How to Tell a Compelling Business Story
You’ve probably heard or seen article headlines or discussion, including this one, about telling your story. But what does storytelling really mean, especially in business? Do you start from business inception and take prospects through the decades? Are you thinking you do that already? Or this storytelling buzz is a marketing trend that will fizzle out next year.
Published research demonstrates that a Goodwill story lights up the brain. In fact, Paul J. Zak a neuroscientist provides insight and states that “in order to motivate a desire to help others, a story must first sustain attention – a scarce resource in the brain – by developing tension during the narrative. If the story is able to create that tension, then it is likely that attentive viewers/listeners will come to share the emotions of the characters in it, and after it ends, likely to continue mimicking the feelings and behaviors of those characters.”
Think about a recent compelling presentation you watched or listened to. What is it about that session that kept your attention?
Steve Jobs was an expert at storytelling. He would frame his presentation around how a new product was going to change your life. In 2001 (20 years ago!), during a product launch, he outlined the limitations of portable music. Clunky devices, formats and the number of songs restraint. He built tension (frustration) then demonstrated “1,000 songs in your pocket.” And iPod was launched.
He opened with an attention-getting story that the audience related to creating a human connection.
“Humans are not ideally set up to understand logic; they are ideally set up to understand stories.” – Roger Schank, PhD
Let’s begin the storytelling journey.
When you’re thinking about your story or your company’s story, ask yourself these questions:
- Who’s the hero?
- How is the hero’s life different?
- And what is the hero going to do with their newly found time, money, or happiness?
That’s it. Easy right? But 95% of the time when I ask the question of print service providers, “who is the hero of their story?" the responses I receive are “my product” or “my service.” You know, “it solves my customers’ problems.”
Ok. Let’s try this again. Who is the hero? The hero of your story is always a human. This human may be your customer, your partner or the end user. But always a human, not a concept or product.
Your brand is not the hero.
Whenever writing for storytelling, or any writing for that matter, be clear and concise. Be focused. Remember less is more.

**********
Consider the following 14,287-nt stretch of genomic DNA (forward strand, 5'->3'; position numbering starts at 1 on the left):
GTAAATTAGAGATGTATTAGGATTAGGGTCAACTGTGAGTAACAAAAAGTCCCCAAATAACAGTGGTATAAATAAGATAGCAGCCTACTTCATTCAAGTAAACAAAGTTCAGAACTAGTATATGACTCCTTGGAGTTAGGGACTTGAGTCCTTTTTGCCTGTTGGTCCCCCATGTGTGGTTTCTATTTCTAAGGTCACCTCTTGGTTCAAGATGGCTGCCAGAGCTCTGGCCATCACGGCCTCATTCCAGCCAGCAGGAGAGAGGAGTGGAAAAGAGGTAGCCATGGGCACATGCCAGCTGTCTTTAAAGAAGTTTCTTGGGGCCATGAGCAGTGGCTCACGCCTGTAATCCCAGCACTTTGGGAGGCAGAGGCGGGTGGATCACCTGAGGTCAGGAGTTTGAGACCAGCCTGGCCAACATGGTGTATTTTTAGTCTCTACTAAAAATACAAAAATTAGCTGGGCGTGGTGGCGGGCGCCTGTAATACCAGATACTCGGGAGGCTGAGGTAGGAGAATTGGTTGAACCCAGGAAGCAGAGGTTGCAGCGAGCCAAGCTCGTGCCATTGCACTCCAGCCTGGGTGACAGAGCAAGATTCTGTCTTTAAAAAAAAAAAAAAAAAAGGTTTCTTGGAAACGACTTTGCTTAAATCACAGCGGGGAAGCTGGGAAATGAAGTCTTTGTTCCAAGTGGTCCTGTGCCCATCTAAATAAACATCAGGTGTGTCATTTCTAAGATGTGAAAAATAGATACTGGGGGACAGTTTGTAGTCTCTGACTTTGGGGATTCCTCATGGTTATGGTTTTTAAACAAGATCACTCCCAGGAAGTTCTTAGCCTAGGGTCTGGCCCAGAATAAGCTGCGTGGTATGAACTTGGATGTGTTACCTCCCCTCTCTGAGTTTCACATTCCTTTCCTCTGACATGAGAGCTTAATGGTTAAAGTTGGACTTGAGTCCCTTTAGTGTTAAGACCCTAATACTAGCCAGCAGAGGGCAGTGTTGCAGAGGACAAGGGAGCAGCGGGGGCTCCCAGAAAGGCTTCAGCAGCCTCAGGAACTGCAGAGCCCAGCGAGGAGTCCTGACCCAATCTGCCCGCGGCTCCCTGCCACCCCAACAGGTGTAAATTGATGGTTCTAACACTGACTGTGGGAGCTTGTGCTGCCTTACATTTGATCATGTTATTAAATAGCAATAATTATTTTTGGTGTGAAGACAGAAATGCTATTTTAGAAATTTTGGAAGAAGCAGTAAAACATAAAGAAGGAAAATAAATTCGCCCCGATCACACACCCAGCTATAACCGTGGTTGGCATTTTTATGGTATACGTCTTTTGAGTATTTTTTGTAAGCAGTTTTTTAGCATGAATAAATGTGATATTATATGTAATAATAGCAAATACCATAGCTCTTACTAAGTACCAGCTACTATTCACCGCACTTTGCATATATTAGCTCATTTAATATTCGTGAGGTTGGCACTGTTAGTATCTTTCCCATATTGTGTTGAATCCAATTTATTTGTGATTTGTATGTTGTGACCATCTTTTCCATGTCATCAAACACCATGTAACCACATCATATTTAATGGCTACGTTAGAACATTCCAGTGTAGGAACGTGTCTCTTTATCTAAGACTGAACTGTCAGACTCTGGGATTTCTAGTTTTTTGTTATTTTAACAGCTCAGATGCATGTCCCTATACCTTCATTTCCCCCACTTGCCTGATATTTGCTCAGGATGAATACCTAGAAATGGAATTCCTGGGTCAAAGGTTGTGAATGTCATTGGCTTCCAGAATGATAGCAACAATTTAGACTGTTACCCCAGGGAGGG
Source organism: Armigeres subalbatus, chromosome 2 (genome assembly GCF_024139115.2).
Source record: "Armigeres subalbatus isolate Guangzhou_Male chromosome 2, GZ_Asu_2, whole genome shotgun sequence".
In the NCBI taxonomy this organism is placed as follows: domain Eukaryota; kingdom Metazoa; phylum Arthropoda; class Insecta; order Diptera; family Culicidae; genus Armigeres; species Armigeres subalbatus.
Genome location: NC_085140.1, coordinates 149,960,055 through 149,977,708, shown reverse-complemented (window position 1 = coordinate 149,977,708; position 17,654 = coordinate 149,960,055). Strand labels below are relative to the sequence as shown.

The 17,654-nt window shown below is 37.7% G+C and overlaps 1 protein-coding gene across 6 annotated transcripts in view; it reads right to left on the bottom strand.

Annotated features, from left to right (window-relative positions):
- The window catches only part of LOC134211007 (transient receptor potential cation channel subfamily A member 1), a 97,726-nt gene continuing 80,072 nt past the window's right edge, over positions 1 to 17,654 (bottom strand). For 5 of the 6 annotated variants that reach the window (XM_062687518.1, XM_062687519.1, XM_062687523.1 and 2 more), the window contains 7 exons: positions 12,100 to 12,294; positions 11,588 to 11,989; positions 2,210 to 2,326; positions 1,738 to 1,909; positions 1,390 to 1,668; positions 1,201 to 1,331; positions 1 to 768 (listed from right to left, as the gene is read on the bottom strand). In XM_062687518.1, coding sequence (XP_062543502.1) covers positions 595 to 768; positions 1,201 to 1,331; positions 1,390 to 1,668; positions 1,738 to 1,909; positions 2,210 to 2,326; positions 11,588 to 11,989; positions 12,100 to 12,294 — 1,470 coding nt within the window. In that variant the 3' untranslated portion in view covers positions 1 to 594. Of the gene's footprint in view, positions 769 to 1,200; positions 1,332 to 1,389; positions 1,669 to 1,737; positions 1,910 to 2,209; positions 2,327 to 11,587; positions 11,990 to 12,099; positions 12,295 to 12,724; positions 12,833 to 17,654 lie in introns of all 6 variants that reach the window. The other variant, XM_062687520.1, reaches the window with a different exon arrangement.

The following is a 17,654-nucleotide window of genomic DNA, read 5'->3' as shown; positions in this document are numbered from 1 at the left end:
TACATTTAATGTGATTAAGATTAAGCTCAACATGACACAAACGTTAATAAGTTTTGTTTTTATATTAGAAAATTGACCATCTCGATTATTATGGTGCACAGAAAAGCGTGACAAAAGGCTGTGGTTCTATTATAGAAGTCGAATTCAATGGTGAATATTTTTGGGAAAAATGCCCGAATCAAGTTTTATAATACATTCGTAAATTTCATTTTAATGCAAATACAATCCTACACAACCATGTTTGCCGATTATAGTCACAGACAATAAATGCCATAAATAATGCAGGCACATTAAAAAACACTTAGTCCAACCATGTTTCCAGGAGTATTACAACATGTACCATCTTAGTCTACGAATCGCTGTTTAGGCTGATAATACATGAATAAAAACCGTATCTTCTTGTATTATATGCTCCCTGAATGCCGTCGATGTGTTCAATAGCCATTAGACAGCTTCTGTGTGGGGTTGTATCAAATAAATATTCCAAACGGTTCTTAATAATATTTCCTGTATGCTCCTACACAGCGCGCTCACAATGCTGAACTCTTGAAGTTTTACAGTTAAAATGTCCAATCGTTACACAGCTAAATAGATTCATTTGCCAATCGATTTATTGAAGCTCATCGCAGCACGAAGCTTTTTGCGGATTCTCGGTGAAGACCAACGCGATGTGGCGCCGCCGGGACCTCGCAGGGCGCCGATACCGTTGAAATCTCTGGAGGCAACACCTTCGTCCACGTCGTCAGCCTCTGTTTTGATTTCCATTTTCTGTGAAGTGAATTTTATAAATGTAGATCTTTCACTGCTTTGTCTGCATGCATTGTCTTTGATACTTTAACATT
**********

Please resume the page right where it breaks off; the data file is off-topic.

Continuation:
When telling your story determine what the hero of the story needs. Is the holiday season upon them and they are anxious about delivering a product before the end of the year? If that’s their need, provide information that will help your customer. Don’t include information about your new press, product features that are coming in Q3 or the fact that you can print on any device. This information is a distraction that may lead your customer to continue their search.
In Building a Story Brand, Donald Miller’s subtitle “Clarify Your Message So Customers Will Listen” is a good segue for outlining where to begin your storytelling development.
As part of that process review your website, a brochure, direct mail piece, blog, or email. Can your customers answer these three questions?
- What do you offer?
- How will it make my life easier?
- What do I need to do to buy it?
Good for you and your marketing team if you answered yes to all three questions. For most of us, when we start this review process, at least one question is challenging to answer.
Ready to get started on your storytelling journey? Next week I’ll share a framework to help you get started.
Leave a comment, share the post, visit my website www.KimberlyMeyers.com or call me direct 646.320.8854 for more information. Let’s connect.
Kimberly Meyers is the principal at Kimberly Meyers & Associates, a marketing consulting firm. Kimberly is a Marketing VP for hire. She develops marketing solutions based on strategic assessment of her client’s business, sales and marketing requirements. She lives by the philosophy of ensuring the appropriate message and content is delivered to the target audience – always, focusing on customer needs and satisfaction. Kimberly welcomes your connection at email@example.com.